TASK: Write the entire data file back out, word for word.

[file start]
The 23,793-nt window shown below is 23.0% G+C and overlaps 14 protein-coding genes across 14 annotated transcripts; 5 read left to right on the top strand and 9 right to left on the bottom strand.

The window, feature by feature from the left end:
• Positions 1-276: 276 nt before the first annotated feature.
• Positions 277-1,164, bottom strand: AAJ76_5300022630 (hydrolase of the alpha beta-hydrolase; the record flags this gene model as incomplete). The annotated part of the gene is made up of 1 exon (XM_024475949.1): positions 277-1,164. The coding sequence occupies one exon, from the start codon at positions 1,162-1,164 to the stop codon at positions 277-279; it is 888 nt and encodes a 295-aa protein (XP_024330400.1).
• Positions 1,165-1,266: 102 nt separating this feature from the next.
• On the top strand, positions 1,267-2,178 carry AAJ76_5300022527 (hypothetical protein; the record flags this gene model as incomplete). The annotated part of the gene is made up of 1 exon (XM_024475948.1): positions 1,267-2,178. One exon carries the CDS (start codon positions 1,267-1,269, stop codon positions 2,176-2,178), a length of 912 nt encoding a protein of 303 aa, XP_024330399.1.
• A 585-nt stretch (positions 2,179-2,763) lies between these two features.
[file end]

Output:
The 23,793-nt window shown below is 23.0% G+C and overlaps 14 protein-coding genes across 14 annotated transcripts; 5 read left to right on the top strand and 9 right to left on the bottom strand.

The window, feature by feature from the left end:
• Positions 1-276: 276 nt before the first annotated feature.
• Positions 277-1,164, bottom strand: AAJ76_5300022630 (hydrolase of the alpha beta-hydrolase; the record flags this gene model as incomplete). The annotated part of the gene is made up of 1 exon (XM_024475949.1): positions 277-1,164. The coding sequence occupies one exon, from the start codon at positions 1,162-1,164 to the stop codon at positions 277-279; it is 888 nt and encodes a 295-aa protein (XP_024330400.1).
• Positions 1,165-1,266: 102 nt separating this feature from the next.
• On the top strand, positions 1,267-2,178 carry AAJ76_5300022527 (hypothetical protein; the record flags this gene model as incomplete). The annotated part of the gene is made up of 1 exon (XM_024475948.1): positions 1,267-2,178. One exon carries the CDS (start codon positions 1,267-1,269, stop codon positions 2,176-2,178), a length of 912 nt encoding a protein of 303 aa, XP_024330399.1.
• A 585-nt stretch (positions 2,179-2,763) lies between these two features.